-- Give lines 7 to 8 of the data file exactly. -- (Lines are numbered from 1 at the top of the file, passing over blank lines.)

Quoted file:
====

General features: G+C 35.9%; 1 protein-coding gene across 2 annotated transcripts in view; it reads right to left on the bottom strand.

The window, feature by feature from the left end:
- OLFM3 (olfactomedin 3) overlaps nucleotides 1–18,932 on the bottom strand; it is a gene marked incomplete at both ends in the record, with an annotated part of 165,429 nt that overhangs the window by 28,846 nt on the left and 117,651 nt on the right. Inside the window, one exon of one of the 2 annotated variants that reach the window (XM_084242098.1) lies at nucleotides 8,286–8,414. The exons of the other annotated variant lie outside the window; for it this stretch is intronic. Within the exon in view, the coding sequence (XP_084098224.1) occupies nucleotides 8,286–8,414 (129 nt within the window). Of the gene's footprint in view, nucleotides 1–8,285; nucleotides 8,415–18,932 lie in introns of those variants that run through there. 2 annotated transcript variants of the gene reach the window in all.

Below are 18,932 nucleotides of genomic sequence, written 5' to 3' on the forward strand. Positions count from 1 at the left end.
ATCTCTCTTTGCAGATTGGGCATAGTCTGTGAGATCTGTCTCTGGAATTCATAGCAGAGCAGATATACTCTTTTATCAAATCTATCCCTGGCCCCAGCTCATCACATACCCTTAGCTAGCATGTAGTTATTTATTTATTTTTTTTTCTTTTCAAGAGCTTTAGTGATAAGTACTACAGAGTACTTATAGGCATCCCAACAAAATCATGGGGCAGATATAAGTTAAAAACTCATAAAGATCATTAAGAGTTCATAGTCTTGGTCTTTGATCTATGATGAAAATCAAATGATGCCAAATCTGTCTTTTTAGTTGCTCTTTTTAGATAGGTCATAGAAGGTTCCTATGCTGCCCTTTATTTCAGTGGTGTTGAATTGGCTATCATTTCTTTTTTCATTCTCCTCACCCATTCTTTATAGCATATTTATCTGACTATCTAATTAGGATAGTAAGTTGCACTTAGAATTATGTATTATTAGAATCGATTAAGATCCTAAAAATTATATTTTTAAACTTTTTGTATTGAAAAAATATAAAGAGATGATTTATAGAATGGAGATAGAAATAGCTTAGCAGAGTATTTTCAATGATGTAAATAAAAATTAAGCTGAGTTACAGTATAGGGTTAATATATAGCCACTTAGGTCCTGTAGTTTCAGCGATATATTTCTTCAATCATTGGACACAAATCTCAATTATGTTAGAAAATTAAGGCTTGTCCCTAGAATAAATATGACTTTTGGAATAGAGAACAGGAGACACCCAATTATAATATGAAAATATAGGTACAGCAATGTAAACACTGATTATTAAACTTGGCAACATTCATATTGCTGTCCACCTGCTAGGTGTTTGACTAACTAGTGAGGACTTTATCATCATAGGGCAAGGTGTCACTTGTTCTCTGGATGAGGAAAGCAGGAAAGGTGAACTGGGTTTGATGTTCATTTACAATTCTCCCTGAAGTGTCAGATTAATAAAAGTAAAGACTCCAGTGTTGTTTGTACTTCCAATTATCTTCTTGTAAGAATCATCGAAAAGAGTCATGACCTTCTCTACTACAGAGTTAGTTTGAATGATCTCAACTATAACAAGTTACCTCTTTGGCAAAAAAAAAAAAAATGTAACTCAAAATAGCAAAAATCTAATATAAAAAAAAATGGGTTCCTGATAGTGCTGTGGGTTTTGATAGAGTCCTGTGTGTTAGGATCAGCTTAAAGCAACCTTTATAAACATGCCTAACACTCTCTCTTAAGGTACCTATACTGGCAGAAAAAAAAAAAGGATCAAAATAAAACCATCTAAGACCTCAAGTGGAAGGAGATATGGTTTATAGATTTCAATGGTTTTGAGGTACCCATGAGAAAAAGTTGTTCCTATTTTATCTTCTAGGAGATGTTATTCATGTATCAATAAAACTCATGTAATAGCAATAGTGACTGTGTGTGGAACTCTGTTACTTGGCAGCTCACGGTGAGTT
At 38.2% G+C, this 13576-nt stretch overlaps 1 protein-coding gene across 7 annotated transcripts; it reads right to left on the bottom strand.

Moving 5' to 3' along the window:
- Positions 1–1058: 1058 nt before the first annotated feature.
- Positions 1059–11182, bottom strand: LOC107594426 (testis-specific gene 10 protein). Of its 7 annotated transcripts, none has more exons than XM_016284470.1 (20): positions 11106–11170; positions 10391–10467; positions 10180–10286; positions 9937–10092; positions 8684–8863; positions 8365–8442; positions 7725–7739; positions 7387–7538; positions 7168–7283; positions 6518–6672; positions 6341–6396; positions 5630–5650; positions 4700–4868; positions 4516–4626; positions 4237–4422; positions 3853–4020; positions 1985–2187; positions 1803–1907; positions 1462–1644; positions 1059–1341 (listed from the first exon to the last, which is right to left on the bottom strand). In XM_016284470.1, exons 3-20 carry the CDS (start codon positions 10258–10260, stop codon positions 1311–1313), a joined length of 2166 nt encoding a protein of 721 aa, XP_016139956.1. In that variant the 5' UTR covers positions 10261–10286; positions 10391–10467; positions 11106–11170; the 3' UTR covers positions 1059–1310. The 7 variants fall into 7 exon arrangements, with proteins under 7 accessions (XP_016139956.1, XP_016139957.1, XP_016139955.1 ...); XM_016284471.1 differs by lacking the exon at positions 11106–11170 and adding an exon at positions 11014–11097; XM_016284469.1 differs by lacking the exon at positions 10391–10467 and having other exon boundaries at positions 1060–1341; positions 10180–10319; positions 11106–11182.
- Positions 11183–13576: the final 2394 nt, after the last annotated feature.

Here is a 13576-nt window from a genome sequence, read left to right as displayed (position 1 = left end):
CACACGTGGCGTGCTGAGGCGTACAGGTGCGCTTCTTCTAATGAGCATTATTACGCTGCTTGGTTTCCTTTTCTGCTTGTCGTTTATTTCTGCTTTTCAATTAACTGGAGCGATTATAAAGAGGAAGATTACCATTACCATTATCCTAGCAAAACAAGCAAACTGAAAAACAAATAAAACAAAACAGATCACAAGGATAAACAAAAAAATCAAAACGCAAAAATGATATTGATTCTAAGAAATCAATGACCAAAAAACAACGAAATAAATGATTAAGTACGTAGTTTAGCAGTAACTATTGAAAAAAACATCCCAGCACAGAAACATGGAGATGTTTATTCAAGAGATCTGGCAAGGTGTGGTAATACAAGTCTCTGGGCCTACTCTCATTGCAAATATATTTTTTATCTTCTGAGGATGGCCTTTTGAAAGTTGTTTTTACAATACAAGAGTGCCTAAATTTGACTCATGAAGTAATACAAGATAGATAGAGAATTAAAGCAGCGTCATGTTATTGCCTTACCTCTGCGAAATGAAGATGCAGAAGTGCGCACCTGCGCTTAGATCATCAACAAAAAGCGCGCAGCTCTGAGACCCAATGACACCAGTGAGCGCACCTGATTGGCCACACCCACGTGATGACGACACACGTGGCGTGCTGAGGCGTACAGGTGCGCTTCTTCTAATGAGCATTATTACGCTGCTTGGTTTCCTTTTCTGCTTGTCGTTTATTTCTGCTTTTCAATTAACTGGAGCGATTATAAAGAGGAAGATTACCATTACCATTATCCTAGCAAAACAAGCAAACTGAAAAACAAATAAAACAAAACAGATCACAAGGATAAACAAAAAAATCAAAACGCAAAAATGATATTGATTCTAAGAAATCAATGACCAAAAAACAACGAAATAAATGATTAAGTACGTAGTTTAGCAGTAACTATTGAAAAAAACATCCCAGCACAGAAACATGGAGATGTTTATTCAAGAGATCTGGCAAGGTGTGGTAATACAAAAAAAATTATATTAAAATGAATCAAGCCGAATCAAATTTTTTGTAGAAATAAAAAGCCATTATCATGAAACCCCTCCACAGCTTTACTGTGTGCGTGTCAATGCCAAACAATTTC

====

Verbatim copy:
Moving 5' to 3' along the window:
- Positions 1–1058: 1058 nt before the first annotated feature.